Pitching is an art, but it’s an art that anyone can master. Estonian startup entrepreneur Triin Kask shares three tips on how to become a master in pitching.
We first met Triin Kask, one of the co-founders of Greenhouse CI, in January 2016. Greenhouse CI is a productivity tool for mobile app developers that helps them build high quality apps.
It was just after the news had been released that Greenhouse CI had earned a place in the Seedcamp program in London where other well known Estonian startups, such as TransferWise, GrabCAD and Monese, had been before. We decided to meet at the Telliskivi Creative City in Tallinn, well known locally as a place where creative minds meet and work. Once there, the discussion flowed from topic to topic, across the industry and her work at Greenhouse CI. Thereafter, we came upon the more practical subject of public speaking and on what advice Kask, as an experienced public speaker, would give to other startups who want to produce great pitches.
It’s not shouting, “my startup is great”, that alone won’t help you break through.
Here are a few alternative tips to delivering the best pitch. We all know the basics, but some things get overlooked. Knowing these three pitching tips will help you and your idea shine out from the huge amount of “next big things” that the uninitiated churn out.
1. Don’t make your pitch only about your product
It sounds horrible, but people don’t really care about your product, even if you think that it’s the best thing you’ve ever built. This is a mistake many startuppers make – they talk too much about their product and not about the business. But investors want to understand how they’re getting back the 10x return from their investment if they’d invest into your startup.
And potential customers want to know the value your product brings to them, how will it make them happier, healthier, more attractive and more importantly, a tidy profit? What problem do your potential customers have that they will happily pay someone to make that trouble disappear? If you have identified that the money will flow, then you have much higher chances to get an investor on board.
No one cares that you’re the best, until you tell them what makes you the best and how this helps them become richer.
The more you relate your product or service to their return, the more investable you will be.
Who would you rather have turn up at your burning house – someone who explains that they’re an amazing fireman or someone who actually puts out the fire?
Put out that fire!
2. Speak the language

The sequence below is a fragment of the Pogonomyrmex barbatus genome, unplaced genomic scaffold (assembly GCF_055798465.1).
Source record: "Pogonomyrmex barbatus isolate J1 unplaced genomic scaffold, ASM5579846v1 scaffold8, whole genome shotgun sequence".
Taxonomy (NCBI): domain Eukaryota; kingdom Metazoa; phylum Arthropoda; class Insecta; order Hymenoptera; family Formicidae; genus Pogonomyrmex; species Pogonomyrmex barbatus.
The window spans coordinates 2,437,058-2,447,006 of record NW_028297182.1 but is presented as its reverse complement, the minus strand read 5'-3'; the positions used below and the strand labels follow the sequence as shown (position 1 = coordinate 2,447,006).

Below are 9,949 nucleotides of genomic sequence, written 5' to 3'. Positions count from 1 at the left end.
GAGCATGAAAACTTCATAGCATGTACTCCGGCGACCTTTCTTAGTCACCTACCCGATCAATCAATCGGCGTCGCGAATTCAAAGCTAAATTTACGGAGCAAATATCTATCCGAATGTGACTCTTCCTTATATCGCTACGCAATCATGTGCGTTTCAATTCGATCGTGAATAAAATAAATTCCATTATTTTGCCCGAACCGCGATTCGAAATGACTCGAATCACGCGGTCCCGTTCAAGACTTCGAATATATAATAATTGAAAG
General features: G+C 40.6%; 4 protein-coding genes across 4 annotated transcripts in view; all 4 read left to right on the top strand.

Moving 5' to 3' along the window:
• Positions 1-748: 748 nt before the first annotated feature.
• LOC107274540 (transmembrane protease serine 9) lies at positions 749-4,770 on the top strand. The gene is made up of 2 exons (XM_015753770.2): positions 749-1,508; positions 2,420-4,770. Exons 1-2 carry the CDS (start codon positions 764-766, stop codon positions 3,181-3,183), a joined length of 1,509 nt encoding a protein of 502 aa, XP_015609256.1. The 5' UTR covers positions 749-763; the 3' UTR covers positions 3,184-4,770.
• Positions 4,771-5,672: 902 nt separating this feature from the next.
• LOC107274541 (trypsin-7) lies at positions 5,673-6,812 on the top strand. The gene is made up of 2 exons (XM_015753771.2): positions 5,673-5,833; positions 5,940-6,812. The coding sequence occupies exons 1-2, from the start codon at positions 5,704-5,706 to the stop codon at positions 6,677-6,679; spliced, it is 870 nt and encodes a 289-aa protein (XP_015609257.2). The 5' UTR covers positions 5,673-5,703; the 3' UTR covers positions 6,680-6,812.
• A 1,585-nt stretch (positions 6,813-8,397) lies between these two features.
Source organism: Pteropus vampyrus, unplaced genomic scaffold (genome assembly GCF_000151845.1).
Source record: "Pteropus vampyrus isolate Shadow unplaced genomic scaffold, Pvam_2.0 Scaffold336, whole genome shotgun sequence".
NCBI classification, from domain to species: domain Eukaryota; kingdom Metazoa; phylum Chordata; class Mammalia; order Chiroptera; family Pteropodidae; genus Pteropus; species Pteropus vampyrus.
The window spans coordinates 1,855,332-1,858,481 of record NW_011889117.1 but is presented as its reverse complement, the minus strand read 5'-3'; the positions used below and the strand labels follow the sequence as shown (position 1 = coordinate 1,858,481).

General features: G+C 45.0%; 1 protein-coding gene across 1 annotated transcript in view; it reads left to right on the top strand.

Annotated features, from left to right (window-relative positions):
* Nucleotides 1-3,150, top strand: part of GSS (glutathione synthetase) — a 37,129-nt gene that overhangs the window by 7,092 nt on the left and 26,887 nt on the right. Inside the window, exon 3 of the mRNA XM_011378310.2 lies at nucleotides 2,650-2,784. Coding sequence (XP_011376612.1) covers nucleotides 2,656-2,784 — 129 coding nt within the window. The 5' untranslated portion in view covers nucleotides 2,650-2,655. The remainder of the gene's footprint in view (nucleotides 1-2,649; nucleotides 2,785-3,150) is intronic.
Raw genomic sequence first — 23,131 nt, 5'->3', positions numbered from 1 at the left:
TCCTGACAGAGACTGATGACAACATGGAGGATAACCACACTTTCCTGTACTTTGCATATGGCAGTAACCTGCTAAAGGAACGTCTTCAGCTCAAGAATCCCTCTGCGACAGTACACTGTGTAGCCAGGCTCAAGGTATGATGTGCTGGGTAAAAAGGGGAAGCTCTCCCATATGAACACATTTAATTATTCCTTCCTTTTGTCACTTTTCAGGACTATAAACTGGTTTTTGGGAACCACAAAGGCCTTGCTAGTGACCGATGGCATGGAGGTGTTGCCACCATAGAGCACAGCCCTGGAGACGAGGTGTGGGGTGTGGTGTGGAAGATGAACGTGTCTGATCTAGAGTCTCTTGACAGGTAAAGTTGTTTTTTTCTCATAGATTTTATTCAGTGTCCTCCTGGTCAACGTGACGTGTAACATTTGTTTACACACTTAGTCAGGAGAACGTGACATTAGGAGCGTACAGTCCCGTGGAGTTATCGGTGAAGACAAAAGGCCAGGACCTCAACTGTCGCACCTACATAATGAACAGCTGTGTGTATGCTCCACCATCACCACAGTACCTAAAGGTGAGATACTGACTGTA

“So do you have your MVP in beta? How big is your target market? What’s the traction so far?”
Your pitch isn’t going to work if you don’t know your business inside and out or if you don’t know the basic terms. By communicating with potential investors or mentors using the same language that they speak every day, you will show that you understand them. Which shows that you understand the problems and worries of your customers – and that you can sort them.
As a new company or spin-off team, it’s likely that you’re solving a problem that you have experienced yourself. So it should be easy to slip into the mindset of your “normal” customer. But it will be worth extrapolating beyond yourself, or else you’ll have a customer-base of one – you, and no interest from those watching your pitch.
3. Features: snooze button included
Don’t bore your audience with features, stun them with results. This is harder than it sounds, so I’ll paint a picture. You’re launching a new sound effects app. You’re really excited because the app emits ten different funny and embarrassing noises and makes it sound like they come from different directions.
If you try and sell the app on features, you’re going to advertise a:
“Touch screen operated, multi-directional noise emitter, with ten comical sounds.”
So, perhaps it’s better to think about reasons why people might use the app:
“Embarrass ten people by making them sound like they’re making strange noises”.
What does the user hope to achieve? Perhaps they’re amusing their ten-year old cousin at a family party. So the result would be:
“Make your 10 year old cousin love you forever.”
If that’s something that’s important to your target audience, then you’ve got their interest.
It’s the same with your pitch!
Even if you’re going to pay some clever guru type to help you craft your pitch, make sure you have thought through these three key aspects.
If only so that you have answers when your very own “Dragon from the Den” (“Dragons’ Den” is a British reality television format featuring entrepreneurs pitching their business ideas in order to secure investment finance from a panel of venture capitalists) asks you variations on these. Or if they try and bang together an “I’m the Best” pitch and convince you to throw money at them, you can guide them in a more constructive direction.
Pitching is an art, but it’s an art that anyone can master
Pitching is an art, but it’s an art that anyone can master. As well as the ideas above, there are the basic elements to pitching that most people have come across.
Cover: pitching (courtesy of Shutterstock)